Gold is at an all-time high this week — in US dollar terms, if not in real terms. Silver, too, is soaring with metal rising 8% in New York on Tuesday.
However, silver still has a long way to go before it reaches its previous high of almost US$50/oz – coming just shy of hitting it in 1980 and, again, in 2011.
For gold, this is only the fourth new all-time record price in 40 years. It hit US$850/oz on 21 January 1980. Then it was not until 3 January 2008 that the second record was set with metal closing at US$855.10/oz. A few years later in 2011, another all time high was set when the precious metal peaked at just under US$1,900/oz.
Now, in the last week of July 2020, it has sailed through US$1,960/oz to reach its highest levels ever – surpassing an intraday high of US$1,978/oz early Tuesday before pulling back.
However, there is still a way to go to a new record in real terms: that would about US$2,660/oz to equal 1980’s high.
Don’t rule it out, though.
Silver’s record journey
Silver, however, still has a long way to go before it sets a new record.
In January 1980 it reached US$49.45/oz, and then in 2011 hitting an intraday high of US$49.50/oz.
At least the gold to silver ratio is rebalancing in the white metal’s favour, sitting at 1:78 as this was written.
And it is the explorers who are seeing the huge share prices rises. For them, it is all blue sky, especially in the period between a project being acquired and the first drill results, not to mention the long grind through scoping studies and feasibility studies during which the champagne tends to go a bit flat.
Not for the explorers the failure to meet forecasts for ounces produced, the pit wall collapses, the unexpected problems in a deep underground mine, not to mention disappointing earnings results (because they have none).
It’s all about speculation and there’s nothing more wonderful than the share price graph inching (or bounding) upwards and upwards. Until it doesn’t.
As one analyst put it this week, the precious metals action is all about FOMO (fear of missing out), not fear. And that goes both for the retail share speculator looking for a 10-bagger and a so-called sophisticated investor taking a healthy slice in a placement to fund an initial drilling program.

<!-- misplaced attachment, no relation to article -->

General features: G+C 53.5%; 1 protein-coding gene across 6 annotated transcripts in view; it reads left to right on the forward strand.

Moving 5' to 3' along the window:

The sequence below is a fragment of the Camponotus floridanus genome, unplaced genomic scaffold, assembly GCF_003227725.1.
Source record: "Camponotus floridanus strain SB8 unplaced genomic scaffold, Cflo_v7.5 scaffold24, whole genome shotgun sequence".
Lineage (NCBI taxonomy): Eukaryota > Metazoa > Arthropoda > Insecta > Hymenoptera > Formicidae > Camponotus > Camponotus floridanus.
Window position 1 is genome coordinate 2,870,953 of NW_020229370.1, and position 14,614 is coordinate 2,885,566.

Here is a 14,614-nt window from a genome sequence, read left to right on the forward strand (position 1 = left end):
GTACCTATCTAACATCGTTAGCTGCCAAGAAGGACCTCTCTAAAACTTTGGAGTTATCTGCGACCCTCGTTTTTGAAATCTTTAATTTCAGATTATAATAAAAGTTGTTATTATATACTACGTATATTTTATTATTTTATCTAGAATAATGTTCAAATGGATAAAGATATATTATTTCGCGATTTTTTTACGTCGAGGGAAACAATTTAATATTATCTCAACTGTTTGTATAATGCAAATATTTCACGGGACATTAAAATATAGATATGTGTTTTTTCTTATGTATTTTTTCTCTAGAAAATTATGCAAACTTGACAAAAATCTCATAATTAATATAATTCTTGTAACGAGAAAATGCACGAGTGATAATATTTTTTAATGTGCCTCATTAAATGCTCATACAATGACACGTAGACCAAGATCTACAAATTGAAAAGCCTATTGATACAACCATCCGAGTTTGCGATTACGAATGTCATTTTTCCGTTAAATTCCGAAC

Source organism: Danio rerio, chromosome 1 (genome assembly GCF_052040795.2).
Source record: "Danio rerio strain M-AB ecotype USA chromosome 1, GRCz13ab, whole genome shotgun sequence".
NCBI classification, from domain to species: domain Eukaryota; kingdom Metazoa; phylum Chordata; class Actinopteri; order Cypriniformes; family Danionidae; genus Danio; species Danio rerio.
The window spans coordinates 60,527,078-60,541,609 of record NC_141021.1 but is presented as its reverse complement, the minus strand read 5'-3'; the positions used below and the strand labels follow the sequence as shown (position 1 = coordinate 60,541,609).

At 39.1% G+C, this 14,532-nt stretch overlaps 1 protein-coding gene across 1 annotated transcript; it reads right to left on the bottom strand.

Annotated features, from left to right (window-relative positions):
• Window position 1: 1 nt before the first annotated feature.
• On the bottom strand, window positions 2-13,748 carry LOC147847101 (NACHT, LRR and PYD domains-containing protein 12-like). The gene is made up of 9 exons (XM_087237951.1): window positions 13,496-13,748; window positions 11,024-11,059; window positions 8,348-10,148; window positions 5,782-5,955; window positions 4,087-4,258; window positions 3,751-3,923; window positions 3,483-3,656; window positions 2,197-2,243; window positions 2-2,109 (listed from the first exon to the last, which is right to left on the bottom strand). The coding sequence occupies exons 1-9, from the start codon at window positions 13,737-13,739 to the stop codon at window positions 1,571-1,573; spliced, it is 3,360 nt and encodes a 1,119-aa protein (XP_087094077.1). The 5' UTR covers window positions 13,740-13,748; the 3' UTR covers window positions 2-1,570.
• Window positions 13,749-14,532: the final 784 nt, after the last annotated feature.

So far, no roadblocks for gold and silver
Fortunately, at least for precious metals investors, the world seems to be going to hell in a handbasket.
That gold has taken off to such an extent was no great surprise, but until a short time ago there were doubts as to whether silver would also get a lift from global worries about economic recessions, depressions, collapse or economic Armageddon (take your pick).
Now we know the answer: silver is still (at least, partly) a precious metal. And, with all the forecasts of its demand-pull in the future from solar energy equipment, its industrial aspect will not be a drag.
COVID-19 has certainly had its plus side for silver.
Many silver mines and exploration projects have come to a halt in Mexico and Peru due to the pandemic. Deaths in Mexico have now surpassed the numbers in Italy and this month Pan American Silver placed two Peru operations on care and maintenance as some of its workers tested positive.
Now we have reports that the US Mint is reducing the volume of gold and silver coins being issued as takes steps to prevent the virus from spreading among its employees
News reports suggest these measures will probably slow coin production there for the next 12 to 18 months.
Moreover, it is reported that the Mint’s plant can no longer produce gold and silver coins in parallel so there will be alternating shortages of the two products.
Gold beats silver for stock investment opportunities
The problem is that you can count on the fingers of one hand the pure silver plays on the Australian Securities Exchange — and it is not all that great on the Toronto or New York bourses either.
Additionally, some big base metal mines producing silver as a by-product have a lot more market share than any juniors
The Cannington lead mine in Queensland owned by South32 (ASX: S32) — market capitalisation $10.8 billion — last year produced 12.2Moz of silver, or 6% of the world’s supply. It is the biggest, and lowest-cost, silver producer in the world.
With gold, though, you are spoiled for choice.
Producer numbers are growing, but in that sector the capital gains for investors can’t match the hot end of the speculative junior one (and the dividends paid are not exactly keeping up, and there are plenty of producers who don’t even pay them).
There was a description this week of gold being “an orderly bull market”, which it does seem to be.
The rise in the metal’s price has been gradual over a sustained period, while silver’s rise has borne more signs of turning on a dime.
But the gold share bull market at the junior end certainly cannot be described as orderly, yet there is every sign that gold is the place to be in the mining business right now.
At the moment the staggering debt now being created around the world by central banks must, at some time, sink the value of fiat money.
Ten-dollar notes can be printed without restraint until, like in Weimar Germany, you have to overprint them as $10 million notes.
You can’t print gold or silver.